Campaigners criticise "self-fulfilling prophecy" as Department for Transport predicts decline in cycling

Should DfT try to predict the future, or prevent it?

by John Stevenson   November 8, 2013  

Traffic lights (CC licensed image by @Doug88888:Flickr)

The CTC has criticised the Department for Transport’s latest predictions of increased car use and a drop in cycling over the next 25 years as a “self-fulfilling prophecy”.

Writing on the CTC’s website, campaigner Chris Peck explains that the Department for Transport’s National Transport Model (NTM) forecasts a 43 percent increase in car use by 2040, but a gradual fall in cycling after an increase over the next few years.

“Traffic modelling is a dark art,” writes Chris. “Forecasting is tricky: feedback loops and unknown future changes can rapidly upset any firm conclusions about current trajectories.”

Underlying the predicted increase in car use, the modellers say, is the assumption that there will be "no change in government policy beyond that already announced."

Chris writes: “The problem, however, is that although the NTM is only supposed to be a guide to what might happen, it is treated by policy makers as the inevitable outcome that we must plan for.

“This is the 'predict and provide' approach that, in essence, is a self-fulfilling prophecy: your model predicts that car use will continue untrammelled, and further predicts huge congestion problems that might result. So, in order to prevent that congestion, you build new roads and plan new developments around everyone driving for 2/3rds of their trips and, decades later, hey presto: that's what happens!”

But it doesn’t always work. The Department predicted a fall in car traffic in London of 1.5 percent between 2003 and 2010. In fact London car traffic fell 7.8 percent as a result of investment in public transport, congestion charge and other measures intended to stop London from completely grinding to a halt.

Given all that, what’s the NTM predicting for cycling? A decline. That’s bad news, because the predicted increase in car travel is the rationale for the spending on roads announced earlier this year. As Chris Peck points out, that means the increase is therefore likely to happen.

If the NTM were predicting an increase in cycling, planners might decide to build more cycling facilities, but instead they predict a decline in cycling and walking trip lengths.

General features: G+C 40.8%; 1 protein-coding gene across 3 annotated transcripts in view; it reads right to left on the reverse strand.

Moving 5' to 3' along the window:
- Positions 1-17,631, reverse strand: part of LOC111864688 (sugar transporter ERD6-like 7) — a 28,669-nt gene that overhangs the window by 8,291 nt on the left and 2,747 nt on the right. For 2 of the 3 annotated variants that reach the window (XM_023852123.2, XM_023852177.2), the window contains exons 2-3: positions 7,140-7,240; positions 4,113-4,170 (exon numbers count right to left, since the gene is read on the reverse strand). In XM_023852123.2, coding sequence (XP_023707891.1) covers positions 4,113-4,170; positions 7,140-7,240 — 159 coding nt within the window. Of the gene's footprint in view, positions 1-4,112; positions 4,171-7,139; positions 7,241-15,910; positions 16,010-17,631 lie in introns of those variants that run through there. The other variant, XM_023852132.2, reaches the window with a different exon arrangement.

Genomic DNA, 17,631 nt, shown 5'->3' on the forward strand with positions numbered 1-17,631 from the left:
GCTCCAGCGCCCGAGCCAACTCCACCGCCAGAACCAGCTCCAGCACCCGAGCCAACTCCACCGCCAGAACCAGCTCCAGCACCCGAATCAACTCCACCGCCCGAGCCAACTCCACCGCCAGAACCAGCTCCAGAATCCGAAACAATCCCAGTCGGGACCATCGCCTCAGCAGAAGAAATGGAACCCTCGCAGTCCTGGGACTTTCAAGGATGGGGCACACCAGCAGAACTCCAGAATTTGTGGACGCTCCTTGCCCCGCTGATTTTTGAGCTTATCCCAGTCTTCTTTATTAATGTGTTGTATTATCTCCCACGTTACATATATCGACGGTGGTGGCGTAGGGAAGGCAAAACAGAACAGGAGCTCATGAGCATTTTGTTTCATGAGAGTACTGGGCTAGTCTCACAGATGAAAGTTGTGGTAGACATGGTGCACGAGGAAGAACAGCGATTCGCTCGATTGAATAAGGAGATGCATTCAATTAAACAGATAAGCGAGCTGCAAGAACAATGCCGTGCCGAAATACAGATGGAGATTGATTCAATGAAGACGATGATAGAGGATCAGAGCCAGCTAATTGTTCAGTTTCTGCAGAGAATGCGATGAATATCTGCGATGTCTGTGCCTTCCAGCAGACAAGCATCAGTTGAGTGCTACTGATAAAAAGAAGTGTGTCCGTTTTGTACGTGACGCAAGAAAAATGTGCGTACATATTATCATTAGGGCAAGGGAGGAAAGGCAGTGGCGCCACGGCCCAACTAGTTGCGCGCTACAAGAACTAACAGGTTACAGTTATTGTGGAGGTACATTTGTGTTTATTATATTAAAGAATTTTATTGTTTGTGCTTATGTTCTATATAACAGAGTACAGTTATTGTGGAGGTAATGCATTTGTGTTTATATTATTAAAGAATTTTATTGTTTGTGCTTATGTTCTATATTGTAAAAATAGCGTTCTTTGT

But the CTC and other transport experts doubt the validity of the DfT’s modelling.

Chris Peck points out that the 2010 figure for cycling trip length is already wrong. Average cycle trip length in 2010 was 2.8 miles and it’s risen since then, Peck says the prediction “defies recent changes in trip length which have seen cycle trips increase by 50% (2.2 miles to 3.3 miles) over the last ten years, whereas car trips remain unchanged in length (8.4 miles long average).”

Phil Goodwin, emeritus professor of transport at University College London, is also unimpressed. He told The Times: “It is not just that they got the numbers wrong, they got the direction of change wrong, which seems to me to be a much bigger problem. If it says it is going down when it is going up, there is something seriously wrong with the model.”

CTC policy director Roger Geffen said: “The self-fulfilling predictions of the National Transport Model are seriously undermining the case for quality cycle facilities. By assuming that motor traffic will increase massively while cycle use remains static, it ensures that councils’ computer programmes say ‘no’ to cycle facilities.”

Chris Peck says the example of the model’s failure in London is salutary. “If they can get it so wrong in London, the estimates of the rest of the country could be equally rotten. With cycling growing - and growing fast - and car use stagnant or declining, the NTM's continuing assumption of ever increasing motor traffic looks backward and in need of fundamental overhaul.”

As writer Ray Bradbury - famous for the dystopian novel Fahrenheit 451 - once said, “People ask me to predict the future, when all I want to do is prevent it.” Maybe the DfT should take a leaf out of Bradbury’s book.

19 user comments

Oldest firstNewest firstBest rated

Historical DfT traffic forecasts against reality
http://www.bettertransport.org.uk/blogs/roads/170412-phil-goodwin-ltt

posted by CarlosFerreiro [54 posts]
8th November 2013 - 13:21

like this
Like (21)

We shouldn't worry too much about the DfT predictions because of one little known fact.